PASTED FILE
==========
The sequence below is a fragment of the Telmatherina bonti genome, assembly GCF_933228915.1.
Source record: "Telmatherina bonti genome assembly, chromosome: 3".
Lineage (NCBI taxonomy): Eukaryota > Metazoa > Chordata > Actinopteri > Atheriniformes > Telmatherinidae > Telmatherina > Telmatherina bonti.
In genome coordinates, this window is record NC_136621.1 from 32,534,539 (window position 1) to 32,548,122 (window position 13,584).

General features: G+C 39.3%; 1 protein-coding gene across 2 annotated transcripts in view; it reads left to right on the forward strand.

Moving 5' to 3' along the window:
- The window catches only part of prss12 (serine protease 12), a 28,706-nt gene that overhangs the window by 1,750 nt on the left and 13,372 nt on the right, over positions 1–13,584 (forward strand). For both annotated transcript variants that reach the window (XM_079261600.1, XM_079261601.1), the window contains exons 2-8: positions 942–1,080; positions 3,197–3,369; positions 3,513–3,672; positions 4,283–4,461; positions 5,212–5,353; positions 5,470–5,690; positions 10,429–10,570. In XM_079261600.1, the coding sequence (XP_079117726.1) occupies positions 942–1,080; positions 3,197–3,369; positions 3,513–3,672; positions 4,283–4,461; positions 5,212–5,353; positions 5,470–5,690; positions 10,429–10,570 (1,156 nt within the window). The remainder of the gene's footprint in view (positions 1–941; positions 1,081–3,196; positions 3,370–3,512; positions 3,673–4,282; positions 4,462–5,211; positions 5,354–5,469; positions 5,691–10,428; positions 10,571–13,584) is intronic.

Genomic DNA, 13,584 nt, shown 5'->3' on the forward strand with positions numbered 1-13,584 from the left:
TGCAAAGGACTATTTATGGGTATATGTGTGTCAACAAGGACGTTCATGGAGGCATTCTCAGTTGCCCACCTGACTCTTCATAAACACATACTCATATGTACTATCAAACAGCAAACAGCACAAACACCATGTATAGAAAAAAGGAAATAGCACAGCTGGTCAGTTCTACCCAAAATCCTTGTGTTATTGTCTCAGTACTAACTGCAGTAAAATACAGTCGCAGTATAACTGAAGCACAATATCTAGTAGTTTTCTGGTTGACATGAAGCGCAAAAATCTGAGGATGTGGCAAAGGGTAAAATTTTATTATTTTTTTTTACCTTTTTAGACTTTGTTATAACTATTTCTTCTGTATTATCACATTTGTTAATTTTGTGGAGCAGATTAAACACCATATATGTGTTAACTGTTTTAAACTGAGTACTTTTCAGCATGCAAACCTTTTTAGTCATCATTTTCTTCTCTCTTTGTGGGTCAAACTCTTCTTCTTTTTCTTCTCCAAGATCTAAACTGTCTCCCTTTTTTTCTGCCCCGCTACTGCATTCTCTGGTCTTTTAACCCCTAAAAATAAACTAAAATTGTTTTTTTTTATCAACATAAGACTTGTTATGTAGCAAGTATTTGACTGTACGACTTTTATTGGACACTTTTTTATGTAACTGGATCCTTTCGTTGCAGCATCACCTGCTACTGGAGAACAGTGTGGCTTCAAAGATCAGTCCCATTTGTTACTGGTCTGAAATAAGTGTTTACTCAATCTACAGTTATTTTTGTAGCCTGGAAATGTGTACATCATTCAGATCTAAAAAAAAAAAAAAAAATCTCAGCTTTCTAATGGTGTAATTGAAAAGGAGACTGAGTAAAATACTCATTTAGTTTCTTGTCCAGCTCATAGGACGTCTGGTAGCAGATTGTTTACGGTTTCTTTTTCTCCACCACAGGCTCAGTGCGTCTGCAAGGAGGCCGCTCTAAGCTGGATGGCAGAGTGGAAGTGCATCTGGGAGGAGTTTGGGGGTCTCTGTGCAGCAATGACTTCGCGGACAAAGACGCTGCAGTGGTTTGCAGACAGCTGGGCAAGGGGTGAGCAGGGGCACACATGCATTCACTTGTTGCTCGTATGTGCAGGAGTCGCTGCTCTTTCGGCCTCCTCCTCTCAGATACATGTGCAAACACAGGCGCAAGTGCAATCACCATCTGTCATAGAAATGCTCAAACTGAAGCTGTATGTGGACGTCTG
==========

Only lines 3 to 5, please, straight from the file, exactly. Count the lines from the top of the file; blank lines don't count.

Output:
Lineage (NCBI taxonomy): Eukaryota > Metazoa > Chordata > Actinopteri > Atheriniformes > Telmatherinidae > Telmatherina > Telmatherina bonti.
In genome coordinates, this window is record NC_136621.1 from 32,534,539 (window position 1) to 32,548,122 (window position 13,584).

General features: G+C 39.3%; 1 protein-coding gene across 2 annotated transcripts in view; it reads left to right on the forward strand.